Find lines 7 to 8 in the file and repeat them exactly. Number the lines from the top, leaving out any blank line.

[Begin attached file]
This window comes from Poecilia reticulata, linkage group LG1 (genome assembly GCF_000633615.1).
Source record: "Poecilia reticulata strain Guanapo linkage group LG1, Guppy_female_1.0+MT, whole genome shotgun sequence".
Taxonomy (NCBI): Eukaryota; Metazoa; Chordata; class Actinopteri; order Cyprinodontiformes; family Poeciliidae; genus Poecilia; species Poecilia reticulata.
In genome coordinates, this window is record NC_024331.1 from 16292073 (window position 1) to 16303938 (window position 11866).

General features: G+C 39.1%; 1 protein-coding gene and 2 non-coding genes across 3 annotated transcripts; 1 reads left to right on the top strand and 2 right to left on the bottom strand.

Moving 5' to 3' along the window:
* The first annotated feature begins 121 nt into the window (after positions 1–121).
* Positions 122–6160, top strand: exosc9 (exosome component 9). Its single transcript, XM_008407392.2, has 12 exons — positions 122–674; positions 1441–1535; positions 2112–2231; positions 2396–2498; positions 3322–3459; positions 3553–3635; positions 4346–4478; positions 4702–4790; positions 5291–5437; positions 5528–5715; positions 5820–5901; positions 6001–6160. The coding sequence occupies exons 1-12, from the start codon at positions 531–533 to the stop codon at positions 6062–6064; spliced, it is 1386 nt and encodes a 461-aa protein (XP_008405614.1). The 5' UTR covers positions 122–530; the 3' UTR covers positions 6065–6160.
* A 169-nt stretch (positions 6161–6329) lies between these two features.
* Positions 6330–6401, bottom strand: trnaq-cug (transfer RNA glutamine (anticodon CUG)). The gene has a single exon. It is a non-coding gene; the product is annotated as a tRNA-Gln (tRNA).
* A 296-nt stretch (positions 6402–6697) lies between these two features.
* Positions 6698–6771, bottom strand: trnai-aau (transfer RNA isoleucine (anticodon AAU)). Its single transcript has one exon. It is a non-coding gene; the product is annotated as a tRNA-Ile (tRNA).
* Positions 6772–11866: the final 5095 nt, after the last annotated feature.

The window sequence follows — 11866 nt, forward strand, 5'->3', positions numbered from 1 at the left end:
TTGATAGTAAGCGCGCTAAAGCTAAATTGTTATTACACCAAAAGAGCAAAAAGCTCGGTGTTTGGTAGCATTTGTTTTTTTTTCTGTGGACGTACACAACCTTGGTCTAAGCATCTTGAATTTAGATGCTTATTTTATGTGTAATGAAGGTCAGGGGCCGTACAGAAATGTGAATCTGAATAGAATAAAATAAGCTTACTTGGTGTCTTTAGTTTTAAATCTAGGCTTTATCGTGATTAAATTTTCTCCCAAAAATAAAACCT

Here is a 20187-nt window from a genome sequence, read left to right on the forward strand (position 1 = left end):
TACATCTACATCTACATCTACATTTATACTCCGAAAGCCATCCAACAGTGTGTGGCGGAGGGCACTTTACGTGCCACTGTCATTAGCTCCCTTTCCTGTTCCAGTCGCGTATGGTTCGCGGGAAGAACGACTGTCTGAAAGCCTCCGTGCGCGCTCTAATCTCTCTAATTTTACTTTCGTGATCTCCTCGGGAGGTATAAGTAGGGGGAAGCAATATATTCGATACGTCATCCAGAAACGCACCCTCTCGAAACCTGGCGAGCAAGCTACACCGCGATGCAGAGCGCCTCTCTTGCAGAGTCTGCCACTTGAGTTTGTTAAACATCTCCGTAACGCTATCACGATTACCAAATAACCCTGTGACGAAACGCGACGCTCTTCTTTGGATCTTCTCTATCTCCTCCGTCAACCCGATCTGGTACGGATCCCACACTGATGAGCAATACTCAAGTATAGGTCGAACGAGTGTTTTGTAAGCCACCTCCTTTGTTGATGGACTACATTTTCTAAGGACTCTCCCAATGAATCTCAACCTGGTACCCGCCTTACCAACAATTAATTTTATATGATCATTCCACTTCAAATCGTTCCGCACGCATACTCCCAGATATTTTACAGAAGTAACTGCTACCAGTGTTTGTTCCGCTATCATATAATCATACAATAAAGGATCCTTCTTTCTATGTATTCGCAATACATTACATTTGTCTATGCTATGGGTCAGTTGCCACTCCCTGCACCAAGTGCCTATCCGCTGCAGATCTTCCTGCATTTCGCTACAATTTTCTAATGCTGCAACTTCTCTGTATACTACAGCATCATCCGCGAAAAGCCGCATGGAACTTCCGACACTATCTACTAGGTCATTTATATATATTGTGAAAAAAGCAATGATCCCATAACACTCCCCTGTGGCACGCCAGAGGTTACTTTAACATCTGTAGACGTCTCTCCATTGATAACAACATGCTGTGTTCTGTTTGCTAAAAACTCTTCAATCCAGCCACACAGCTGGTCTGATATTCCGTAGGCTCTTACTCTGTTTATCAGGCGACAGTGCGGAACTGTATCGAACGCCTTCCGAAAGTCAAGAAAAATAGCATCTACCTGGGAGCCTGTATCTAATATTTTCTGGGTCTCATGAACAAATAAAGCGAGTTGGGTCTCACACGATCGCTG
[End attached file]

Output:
* The first annotated feature begins 121 nt into the window (after positions 1–121).
* Positions 122–6160, top strand: exosc9 (exosome component 9). Its single transcript, XM_008407392.2, has 12 exons — positions 122–674; positions 1441–1535; positions 2112–2231; positions 2396–2498; positions 3322–3459; positions 3553–3635; positions 4346–4478; positions 4702–4790; positions 5291–5437; positions 5528–5715; positions 5820–5901; positions 6001–6160. The coding sequence occupies exons 1-12, from the start codon at positions 531–533 to the stop codon at positions 6062–6064; spliced, it is 1386 nt and encodes a 461-aa protein (XP_008405614.1). The 5' UTR covers positions 122–530; the 3' UTR covers positions 6065–6160.